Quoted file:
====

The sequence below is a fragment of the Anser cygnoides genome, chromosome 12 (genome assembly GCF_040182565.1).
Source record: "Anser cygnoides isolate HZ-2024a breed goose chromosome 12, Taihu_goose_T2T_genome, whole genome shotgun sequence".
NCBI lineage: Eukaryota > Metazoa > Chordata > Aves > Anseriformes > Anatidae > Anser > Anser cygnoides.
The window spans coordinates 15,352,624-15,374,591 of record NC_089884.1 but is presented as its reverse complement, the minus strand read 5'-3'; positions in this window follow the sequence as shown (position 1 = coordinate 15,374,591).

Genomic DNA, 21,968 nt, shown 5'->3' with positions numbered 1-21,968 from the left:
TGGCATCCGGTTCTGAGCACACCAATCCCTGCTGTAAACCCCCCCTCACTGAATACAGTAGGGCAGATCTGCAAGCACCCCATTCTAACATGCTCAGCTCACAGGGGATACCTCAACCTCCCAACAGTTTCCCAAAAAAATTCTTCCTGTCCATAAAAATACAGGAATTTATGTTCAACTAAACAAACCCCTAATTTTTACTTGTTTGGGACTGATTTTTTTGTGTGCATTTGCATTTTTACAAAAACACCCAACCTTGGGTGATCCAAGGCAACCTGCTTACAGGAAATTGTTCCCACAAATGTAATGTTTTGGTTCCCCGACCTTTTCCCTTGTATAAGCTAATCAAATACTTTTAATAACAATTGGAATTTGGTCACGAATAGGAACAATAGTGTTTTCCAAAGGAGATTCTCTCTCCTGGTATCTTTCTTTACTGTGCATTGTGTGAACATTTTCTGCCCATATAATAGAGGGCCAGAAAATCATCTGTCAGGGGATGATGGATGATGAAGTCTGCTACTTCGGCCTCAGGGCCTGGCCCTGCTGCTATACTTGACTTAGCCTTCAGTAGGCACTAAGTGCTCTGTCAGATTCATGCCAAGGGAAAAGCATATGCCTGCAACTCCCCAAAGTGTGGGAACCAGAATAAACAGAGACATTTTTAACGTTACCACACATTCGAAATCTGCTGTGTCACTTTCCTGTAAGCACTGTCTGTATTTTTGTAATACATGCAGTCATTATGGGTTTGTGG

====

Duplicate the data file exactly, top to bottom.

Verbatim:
The sequence below is a fragment of the Anser cygnoides genome, chromosome 12 (genome assembly GCF_040182565.1).
Source record: "Anser cygnoides isolate HZ-2024a breed goose chromosome 12, Taihu_goose_T2T_genome, whole genome shotgun sequence".
NCBI lineage: Eukaryota > Metazoa > Chordata > Aves > Anseriformes > Anatidae > Anser > Anser cygnoides.
The window spans coordinates 15,352,624-15,374,591 of record NC_089884.1 but is presented as its reverse complement, the minus strand read 5'-3'; positions in this window follow the sequence as shown (position 1 = coordinate 15,374,591).

Genomic DNA, 21,968 nt, shown 5'->3' with positions numbered 1-21,968 from the left:
TGGCATCCGGTTCTGAGCACACCAATCCCTGCTGTAAACCCCCCCTCACTGAATACAGTAGGGCAGATCTGCAAGCACCCCATTCTAACATGCTCAGCTCACAGGGGATACCTCAACCTCCCAACAGTTTCCCAAAAAAATTCTTCCTGTCCATAAAAATACAGGAATTTATGTTCAACTAAACAAACCCCTAATTTTTACTTGTTTGGGACTGATTTTTTTGTGTGCATTTGCATTTTTACAAAAACACCCAACCTTGGGTGATCCAAGGCAACCTGCTTACAGGAAATTGTTCCCACAAATGTAATGTTTTGGTTCCCCGACCTTTTCCCTTGTATAAGCTAATCAAATACTTTTAATAACAATTGGAATTTGGTCACGAATAGGAACAATAGTGTTTTCCAAAGGAGATTCTCTCTCCTGGTATCTTTCTTTACTGTGCATTGTGTGAACATTTTCTGCCCATATAATAGAGGGCCAGAAAATCATCTGTCAGGGGATGATGGATGATGAAGTCTGCTACTTCGGCCTCAGGGCCTGGCCCTGCTGCTATACTTGACTTAGCCTTCAGTAGGCACTAAGTGCTCTGTCAGATTCATGCCAAGGGAAAAGCATATGCCTGCAACTCCCCAAAGTGTGGGAACCAGAATAAACAGAGACATTTTTAACGTTACCACACATTCGAAATCTGCTGTGTCACTTTCCTGTAAGCACTGTCTGTATTTTTGTAATACATGCAGTCATTATGGGTTTGTGG